When you want the juiciest tidbits of information, ask the taxi driver, the hairdresser and the manicurista/pedicurista.
That role is relegated to the bartenders in countries like the US but here in the Pearl of the Orient Seas, we leave it up to the Power Behind the Wheel, the Bearer of the Mighty Scissors and the Remover of Thine Ingrown Nail and Cuticle.
Strike a conversation with them and more than likely they know the stories behind what is reported by the media.
They have both vivid and hazy information of the sequence of events from the ambush that killed a barangay captain to the amount of money hidden under the bed of a real estate couple.
They know — or so they say — the 411 of the drug lords in Cebu’s hotspots and the beauty queens dated by the married, wealthy businessmen.
A driver once showed the scars that remind him of the time when he served as a bodyguard of the Ampatuans of Maguindanao. I was stunned as he did this while a vehicular accident brought traffic to a standstill on the highway leading to Consolacion town. I tried to wrap my head around the details of what he said. Either the man was telling the truth or he read every bit of information written on the papers. He knew the timeline and the journalists, ladies and aides killed that day, November 23, 2009.
“Why are you telling me all these?” I asked.
He replied: “So that someday, someone can tell the story. Because someday, they will catch up with me and drag me back home.”
I never dared ask for his name. My photographic memory will never forget it and I did not like what I heard that evening.
It was the kind of stuff you read in novels like F.H. Batacan’s Smaller and Smaller Circles, winner of the Carlos Palanca Grand Prize for the English Novel in 1999.
It was that good.
Then, there is Alice (not her real name), the wonderful lady who goes to my house twice a month to make sure that I do not have dinosaur nails.
Alice is a mother of three with a jobless husband. She is pretty and amazing; a woman gifted with multiple talents. She does manicure/pedicure, foot spa and foot massage, haircut and hair coloring. She is also involved in several networking brands. Because she knew I hate being propositioned to buy a set of food keepers when I am struggling with an ingrown nail, Alice never dares to bring out her brochures.
She is sensitive to my need for silence.
Alice and I are also Facebook friends. For the past three days, she had been on a roll sending me chain messages that are both amusing and annoying.
Yesterday, she forwarded to me a screenshot of a bomb hoax that has been circulating for at least three years now.
I ignored it.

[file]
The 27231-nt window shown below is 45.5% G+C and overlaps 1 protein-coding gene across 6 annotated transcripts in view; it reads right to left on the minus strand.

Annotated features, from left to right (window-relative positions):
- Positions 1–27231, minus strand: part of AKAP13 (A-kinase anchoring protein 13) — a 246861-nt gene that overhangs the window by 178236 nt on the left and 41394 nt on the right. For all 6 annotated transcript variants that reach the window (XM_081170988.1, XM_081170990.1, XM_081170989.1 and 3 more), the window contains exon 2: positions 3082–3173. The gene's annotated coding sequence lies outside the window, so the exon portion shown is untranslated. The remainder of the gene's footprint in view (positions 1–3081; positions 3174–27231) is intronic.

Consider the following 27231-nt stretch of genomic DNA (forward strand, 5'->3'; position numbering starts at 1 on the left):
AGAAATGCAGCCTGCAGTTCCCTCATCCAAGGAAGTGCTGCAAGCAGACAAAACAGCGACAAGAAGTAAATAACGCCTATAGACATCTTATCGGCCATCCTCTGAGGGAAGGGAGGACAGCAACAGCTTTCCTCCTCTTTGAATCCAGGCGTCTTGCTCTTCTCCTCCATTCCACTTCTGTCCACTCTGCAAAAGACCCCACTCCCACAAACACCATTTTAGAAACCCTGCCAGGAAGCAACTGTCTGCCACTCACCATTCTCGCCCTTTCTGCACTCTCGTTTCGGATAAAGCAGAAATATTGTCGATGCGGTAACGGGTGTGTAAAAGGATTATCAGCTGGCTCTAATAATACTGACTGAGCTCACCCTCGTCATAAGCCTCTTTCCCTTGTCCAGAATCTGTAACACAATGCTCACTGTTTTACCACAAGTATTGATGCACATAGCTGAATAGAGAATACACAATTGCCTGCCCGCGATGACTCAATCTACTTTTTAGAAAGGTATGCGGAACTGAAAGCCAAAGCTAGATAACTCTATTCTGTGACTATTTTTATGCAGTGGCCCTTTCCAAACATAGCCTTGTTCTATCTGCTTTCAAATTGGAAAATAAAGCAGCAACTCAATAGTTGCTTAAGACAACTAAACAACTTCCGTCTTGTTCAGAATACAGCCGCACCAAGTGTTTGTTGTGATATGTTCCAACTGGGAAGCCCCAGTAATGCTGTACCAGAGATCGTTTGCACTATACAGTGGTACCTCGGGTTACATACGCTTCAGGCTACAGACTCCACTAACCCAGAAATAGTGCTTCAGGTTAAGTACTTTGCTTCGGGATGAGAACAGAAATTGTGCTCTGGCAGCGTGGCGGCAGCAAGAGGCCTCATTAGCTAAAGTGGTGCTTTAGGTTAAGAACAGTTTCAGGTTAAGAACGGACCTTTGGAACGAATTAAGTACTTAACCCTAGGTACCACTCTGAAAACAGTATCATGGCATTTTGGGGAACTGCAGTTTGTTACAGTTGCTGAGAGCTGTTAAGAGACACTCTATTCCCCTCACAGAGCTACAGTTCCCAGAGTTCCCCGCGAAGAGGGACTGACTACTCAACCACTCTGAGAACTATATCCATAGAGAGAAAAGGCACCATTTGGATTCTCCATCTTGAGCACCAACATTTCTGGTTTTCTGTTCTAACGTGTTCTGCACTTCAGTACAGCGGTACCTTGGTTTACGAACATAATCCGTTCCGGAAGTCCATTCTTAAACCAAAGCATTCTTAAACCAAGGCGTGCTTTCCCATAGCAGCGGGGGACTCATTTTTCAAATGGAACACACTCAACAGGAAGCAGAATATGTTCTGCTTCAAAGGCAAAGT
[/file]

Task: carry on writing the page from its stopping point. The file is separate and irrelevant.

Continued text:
But Alice was not yet done.
She sent me another message; this time, a body of texts that specifically says that the report is “confirmed by Gen. Bato’s staff,” which most likely refers to the controversial former chief of the Philippine National Police.
The text calls for everyone in Cebu to stay clear of malls because the intelligence report they received said that “four women from Basilan are plotting to do suicide bombings in malls in Cebu. All malls are on high alert.”
It also reminded those who got the text to only pass by personal message and not to post as status on social media for security purposes.
Then, the message spiraled into an attempt to sound legitimate (but lame) by saying that it was a first-hand information from the sister of someone working in the Presidential Security Group (PSG) of President Rodrigo Duterte.
I had to call Alice to tell her this message is a hoax. She argued about the authenticity of the message, emphasizing that it was her customer, a well-known entrepreneur in Liloan who forwarded it to her. She believes her.
I am impatient when it comes to this situation and made a mental note to end our two-year relationship in the field of manicure and pedicure. But I also thought of the need to walk her through this because this is fake news and I have been an advocate of correcting people who, unknowingly, spread it thinking that it is true.
I reached out to SM and Ayala to issue statements about this so I can show it to Alice. The Ayala representative thanked me for the information and then said that they leave it up to the authorities to issue a statement about this. The police earlier said that Cebu is safe.
SM Supermalls, on the other hand, sent me a statement that they have forwarded to media organizations.
The statement says it is the same hoax circulated in the past three years. It was verified to be a hoax through a joint investigation of SM and the local PNP in several areas.
Alice was stunned. She already forwarded the message to her 2,000 plus contacts on Facebook. She had spread the news to the mothers, stationed at the school’s waiting area for at least three hours waiting for dismissal.
While I like getting “news” from the grapevine, I always err on the side of caution. Verify what you learn and do not just share information because you find it interesting. Many of the people who spread fake information do not intend to be agents of misinformation. But, quite frankly, they lack the critical thinking skills to sift through the explosion of information presented in front of them.
The next step is to just share and forward to get over that piece of information and then move on to the next.
My piece of advice, though unsolicited, is to be a kind critic and call them out. Do it so in a respectful and kind manner. Back it up with evidence and proof.
Much needs to be done in this era of online publishing and social media.
We really have to do our part.
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